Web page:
Over the past several months, The Billings Gazette has worked to raise awareness of mental health issues through the State of Despair series by reporter Cindy Uken. The series focuses on suicide, which has been a leading cause of death in Montana for decades. Recently, Montana has had the highest suicide rate of any state — double the national average.
Four hundred fifty Montanans took their own lives in 2011. Some were young teens, others were senior citizens. Every age group in between was part of the toll. In Yellowstone County alone, an average of more than 60 people a year have committed suicide in recent years.
The terrible toll of suicide is a symptom of systematic problems in our state. Lack of access to timely, effective mental-health care, shortages of mental-health professionals, lack of insurance and overwhelming stigma that makes people reluctant to seek needed care all contribute to suffering that all too often ends with suicide.
Knowing that we have a problem is the beginning of understanding how to solve it. But action is needed on the state level to ease Montana's suicide problem.
Fortunately, numerous members of the Legislature have presented bills this session that address various facets of mental-health needs.
"We have some positive legislation and we're getting some traction," said Jani McCall, a longtime children's advocate who represents Yellowstone Boys and Girls Ranch.
Good mental-health bills still alive midway through the 90-day session include:
-- House Bill 100, which would establish a pay-for-performance children's mental-health pilot project. The idea is to base Medicaid payment on outcomes for children, not just on inputs.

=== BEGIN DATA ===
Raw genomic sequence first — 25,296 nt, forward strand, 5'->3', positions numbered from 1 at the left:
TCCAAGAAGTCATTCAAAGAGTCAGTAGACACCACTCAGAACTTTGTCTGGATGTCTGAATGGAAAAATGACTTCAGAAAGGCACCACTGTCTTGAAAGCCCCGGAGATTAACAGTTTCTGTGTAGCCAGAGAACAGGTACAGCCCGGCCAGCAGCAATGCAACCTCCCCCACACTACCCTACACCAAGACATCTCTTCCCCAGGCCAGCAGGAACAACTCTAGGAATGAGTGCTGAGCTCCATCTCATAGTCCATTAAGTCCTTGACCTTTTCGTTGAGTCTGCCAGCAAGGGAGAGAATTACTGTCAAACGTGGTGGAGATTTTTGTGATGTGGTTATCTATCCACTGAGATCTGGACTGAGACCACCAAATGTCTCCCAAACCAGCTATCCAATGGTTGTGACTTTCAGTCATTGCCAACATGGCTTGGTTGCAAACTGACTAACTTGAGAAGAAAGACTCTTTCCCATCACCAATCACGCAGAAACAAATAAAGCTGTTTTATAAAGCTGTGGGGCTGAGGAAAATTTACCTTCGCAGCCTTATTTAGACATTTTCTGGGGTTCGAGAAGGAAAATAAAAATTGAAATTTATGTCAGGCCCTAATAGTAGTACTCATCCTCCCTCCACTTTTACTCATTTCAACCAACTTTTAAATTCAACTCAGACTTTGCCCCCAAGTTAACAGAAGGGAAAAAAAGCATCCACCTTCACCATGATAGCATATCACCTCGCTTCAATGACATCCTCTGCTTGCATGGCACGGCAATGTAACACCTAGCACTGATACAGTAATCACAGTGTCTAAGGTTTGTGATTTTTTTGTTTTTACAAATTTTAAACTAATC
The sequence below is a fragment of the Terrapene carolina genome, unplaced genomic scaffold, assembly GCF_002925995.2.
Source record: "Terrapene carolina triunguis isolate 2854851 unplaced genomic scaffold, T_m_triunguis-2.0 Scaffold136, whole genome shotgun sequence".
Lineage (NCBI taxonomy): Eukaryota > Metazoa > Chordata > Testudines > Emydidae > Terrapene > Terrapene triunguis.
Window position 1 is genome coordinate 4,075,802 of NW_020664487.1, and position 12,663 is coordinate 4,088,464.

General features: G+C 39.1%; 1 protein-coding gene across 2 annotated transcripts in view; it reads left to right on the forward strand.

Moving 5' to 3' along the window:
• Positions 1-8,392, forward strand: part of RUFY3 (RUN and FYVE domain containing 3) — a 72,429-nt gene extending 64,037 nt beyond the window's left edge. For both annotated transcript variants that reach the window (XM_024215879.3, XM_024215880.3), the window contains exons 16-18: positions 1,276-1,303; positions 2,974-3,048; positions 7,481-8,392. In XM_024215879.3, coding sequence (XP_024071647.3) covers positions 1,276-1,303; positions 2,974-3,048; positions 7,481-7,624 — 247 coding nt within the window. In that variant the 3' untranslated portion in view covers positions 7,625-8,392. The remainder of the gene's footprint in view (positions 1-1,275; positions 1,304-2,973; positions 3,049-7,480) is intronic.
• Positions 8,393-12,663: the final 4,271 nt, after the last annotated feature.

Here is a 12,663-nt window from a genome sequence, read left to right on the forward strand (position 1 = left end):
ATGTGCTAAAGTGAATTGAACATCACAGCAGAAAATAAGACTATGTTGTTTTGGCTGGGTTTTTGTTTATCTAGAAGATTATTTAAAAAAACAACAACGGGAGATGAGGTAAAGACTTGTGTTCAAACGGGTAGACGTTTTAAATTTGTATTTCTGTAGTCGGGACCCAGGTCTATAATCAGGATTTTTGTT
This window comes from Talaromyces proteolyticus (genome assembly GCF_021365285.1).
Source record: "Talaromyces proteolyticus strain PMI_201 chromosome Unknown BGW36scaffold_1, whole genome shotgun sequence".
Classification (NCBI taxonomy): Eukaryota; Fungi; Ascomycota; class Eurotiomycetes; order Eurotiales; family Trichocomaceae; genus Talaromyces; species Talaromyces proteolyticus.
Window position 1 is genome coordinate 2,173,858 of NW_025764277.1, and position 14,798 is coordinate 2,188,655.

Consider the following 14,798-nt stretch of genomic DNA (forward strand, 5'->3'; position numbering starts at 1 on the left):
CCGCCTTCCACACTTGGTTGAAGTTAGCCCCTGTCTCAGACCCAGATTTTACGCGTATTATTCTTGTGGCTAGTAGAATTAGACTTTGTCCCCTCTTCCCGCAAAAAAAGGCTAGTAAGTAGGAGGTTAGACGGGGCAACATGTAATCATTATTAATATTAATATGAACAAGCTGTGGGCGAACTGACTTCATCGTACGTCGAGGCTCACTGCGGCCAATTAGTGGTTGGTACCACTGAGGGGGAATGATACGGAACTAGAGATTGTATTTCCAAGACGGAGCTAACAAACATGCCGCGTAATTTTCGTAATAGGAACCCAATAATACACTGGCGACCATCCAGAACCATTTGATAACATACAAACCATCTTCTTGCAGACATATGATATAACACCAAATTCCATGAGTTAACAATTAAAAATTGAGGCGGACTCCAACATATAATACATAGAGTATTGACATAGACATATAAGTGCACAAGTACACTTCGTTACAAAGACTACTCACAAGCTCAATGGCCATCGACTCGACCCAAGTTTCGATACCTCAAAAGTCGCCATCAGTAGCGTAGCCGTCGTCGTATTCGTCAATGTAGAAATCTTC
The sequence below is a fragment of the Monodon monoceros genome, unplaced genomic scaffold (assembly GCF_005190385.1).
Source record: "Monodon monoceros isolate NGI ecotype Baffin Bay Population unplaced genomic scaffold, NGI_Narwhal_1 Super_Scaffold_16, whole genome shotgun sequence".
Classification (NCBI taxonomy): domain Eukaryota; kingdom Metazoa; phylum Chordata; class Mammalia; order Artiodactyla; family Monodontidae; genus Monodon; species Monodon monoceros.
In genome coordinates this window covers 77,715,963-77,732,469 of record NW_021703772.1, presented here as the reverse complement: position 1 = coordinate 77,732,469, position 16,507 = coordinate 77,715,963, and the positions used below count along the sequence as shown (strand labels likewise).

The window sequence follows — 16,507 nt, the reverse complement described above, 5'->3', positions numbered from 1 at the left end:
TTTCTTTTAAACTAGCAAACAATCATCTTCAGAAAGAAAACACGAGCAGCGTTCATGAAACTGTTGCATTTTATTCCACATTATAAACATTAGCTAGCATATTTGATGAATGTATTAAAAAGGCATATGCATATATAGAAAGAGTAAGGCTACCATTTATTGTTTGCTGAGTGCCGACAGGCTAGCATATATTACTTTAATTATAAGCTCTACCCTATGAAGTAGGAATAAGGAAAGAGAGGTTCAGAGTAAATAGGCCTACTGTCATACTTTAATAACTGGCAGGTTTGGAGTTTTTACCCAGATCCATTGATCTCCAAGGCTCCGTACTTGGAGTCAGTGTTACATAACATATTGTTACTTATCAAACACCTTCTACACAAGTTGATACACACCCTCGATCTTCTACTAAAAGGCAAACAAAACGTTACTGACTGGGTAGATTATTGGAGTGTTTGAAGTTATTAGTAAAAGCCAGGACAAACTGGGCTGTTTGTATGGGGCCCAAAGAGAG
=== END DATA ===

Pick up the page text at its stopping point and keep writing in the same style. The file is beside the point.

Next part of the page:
-- House Bill 16, which would revise involuntary civil commitment laws to clarify that an emergency exists when a person with mental illness is unable to take care of his own basic needs.
- House Bill 12 requested by the Children, Families and Human Services Interim Committee, which would retroactively increase Medicaid provider rates that were reduced in fiscal year 2011 because of a forecast of decreased state revenue. About 10 percent of the $6.4 million general fund money that HB12 would direct to providers would go to the Addictive and Mental Disorders Division and it would be matched with federal funds.
-- House Bill 2, which includes Medicaid provider rate increases of 2 percent for each year of the upcoming biennium.
House Bill 2 also needs to preserve and augment community mental-health crisis funds, known as HB130 funds, for the bill that started the program several years ago.
The Community Crisis Center in Billings receives a crucial portion of its funding from HB130 and uses it to serve 11 counties of south-central Montana. In addition to 24-hour crisis services, the center trains law enforcement officers from all over Montana to appropriately and safely intervene in mental-health crises.
Sheriff Mike Linder is among the proponents of HB130. He recently wrote to lawmakers saying: "We are grateful for the crisis center and for the Crisis Intervention Training for our law enforcement officers. Both have made a tremendous difference in the way we do business. Law enforcement appreciates the knowledge they've gained and the fact that they have a safe place to take vulnerable citizens."
The funding bills reflect the austerity that historically has been applied to community services. Private, community services struggle to recruit and retain good staff with the limited dollars appropriated in the state budget.
The state must take action to assure that it gets good value for its money, as HB100 seeks for children's mental-health care. But state leaders also must figure out how to pay enough that good services will be available to Montanans who need them.
Advocacy for mental health is an unending struggle. It's encouraging that mental health is being discussed in the Capitol. We urge lawmakers to support legislation that will help Montanans get the timely, effective care they need to live healthy, productive lives.